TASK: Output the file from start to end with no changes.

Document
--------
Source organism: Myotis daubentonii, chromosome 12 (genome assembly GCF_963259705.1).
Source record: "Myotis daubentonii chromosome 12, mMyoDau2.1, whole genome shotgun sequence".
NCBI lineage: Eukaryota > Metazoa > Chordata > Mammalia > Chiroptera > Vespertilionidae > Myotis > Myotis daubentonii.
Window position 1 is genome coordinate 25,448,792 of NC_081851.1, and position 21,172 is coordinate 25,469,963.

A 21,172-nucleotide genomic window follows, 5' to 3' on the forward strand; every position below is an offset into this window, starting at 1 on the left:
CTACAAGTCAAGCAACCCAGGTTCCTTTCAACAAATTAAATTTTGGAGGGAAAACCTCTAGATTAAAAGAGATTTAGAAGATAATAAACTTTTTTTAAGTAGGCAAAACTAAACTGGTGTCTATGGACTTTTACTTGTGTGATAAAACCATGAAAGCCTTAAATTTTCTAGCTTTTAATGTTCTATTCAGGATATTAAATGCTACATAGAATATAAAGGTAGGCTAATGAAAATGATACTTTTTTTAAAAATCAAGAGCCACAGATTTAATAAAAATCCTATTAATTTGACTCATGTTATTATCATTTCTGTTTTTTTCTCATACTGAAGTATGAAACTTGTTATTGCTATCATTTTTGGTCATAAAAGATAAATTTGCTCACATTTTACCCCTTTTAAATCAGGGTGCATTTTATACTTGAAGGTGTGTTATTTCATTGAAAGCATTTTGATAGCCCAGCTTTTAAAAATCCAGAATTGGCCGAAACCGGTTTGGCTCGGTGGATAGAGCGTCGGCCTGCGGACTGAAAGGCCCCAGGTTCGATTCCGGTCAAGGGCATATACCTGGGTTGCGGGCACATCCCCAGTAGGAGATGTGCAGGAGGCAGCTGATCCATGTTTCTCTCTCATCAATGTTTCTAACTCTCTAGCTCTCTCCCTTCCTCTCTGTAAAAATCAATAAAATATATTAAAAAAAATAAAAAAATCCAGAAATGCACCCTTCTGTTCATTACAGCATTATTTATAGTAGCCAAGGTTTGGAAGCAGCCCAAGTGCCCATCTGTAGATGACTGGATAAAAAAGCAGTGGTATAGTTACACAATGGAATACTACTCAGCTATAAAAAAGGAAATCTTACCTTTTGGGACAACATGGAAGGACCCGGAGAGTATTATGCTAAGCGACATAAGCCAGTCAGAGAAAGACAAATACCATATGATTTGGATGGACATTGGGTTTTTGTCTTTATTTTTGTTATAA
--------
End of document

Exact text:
Source organism: Myotis daubentonii, chromosome 12 (genome assembly GCF_963259705.1).
Source record: "Myotis daubentonii chromosome 12, mMyoDau2.1, whole genome shotgun sequence".
NCBI lineage: Eukaryota > Metazoa > Chordata > Mammalia > Chiroptera > Vespertilionidae > Myotis > Myotis daubentonii.
Window position 1 is genome coordinate 25,448,792 of NC_081851.1, and position 21,172 is coordinate 25,469,963.

A 21,172-nucleotide genomic window follows, 5' to 3' on the forward strand; every position below is an offset into this window, starting at 1 on the left:
CTACAAGTCAAGCAACCCAGGTTCCTTTCAACAAATTAAATTTTGGAGGGAAAACCTCTAGATTAAAAGAGATTTAGAAGATAATAAACTTTTTTTAAGTAGGCAAAACTAAACTGGTGTCTATGGACTTTTACTTGTGTGATAAAACCATGAAAGCCTTAAATTTTCTAGCTTTTAATGTTCTATTCAGGATATTAAATGCTACATAGAATATAAAGGTAGGCTAATGAAAATGATACTTTTTTTAAAAATCAAGAGCCACAGATTTAATAAAAATCCTATTAATTTGACTCATGTTATTATCATTTCTGTTTTTTTCTCATACTGAAGTATGAAACTTGTTATTGCTATCATTTTTGGTCATAAAAGATAAATTTGCTCACATTTTACCCCTTTTAAATCAGGGTGCATTTTATACTTGAAGGTGTGTTATTTCATTGAAAGCATTTTGATAGCCCAGCTTTTAAAAATCCAGAATTGGCCGAAACCGGTTTGGCTCGGTGGATAGAGCGTCGGCCTGCGGACTGAAAGGCCCCAGGTTCGATTCCGGTCAAGGGCATATACCTGGGTTGCGGGCACATCCCCAGTAGGAGATGTGCAGGAGGCAGCTGATCCATGTTTCTCTCTCATCAATGTTTCTAACTCTCTAGCTCTCTCCCTTCCTCTCTGTAAAAATCAATAAAATATATTAAAAAAAATAAAAAAATCCAGAAATGCACCCTTCTGTTCATTACAGCATTATTTATAGTAGCCAAGGTTTGGAAGCAGCCCAAGTGCCCATCTGTAGATGACTGGATAAAAAAGCAGTGGTATAGTTACACAATGGAATACTACTCAGCTATAAAAAAGGAAATCTTACCTTTTGGGACAACATGGAAGGACCCGGAGAGTATTATGCTAAGCGACATAAGCCAGTCAGAGAAAGACAAATACCATATGATTTGGATGGACATTGGGTTTTTGTCTTTATTTTTGTTATAA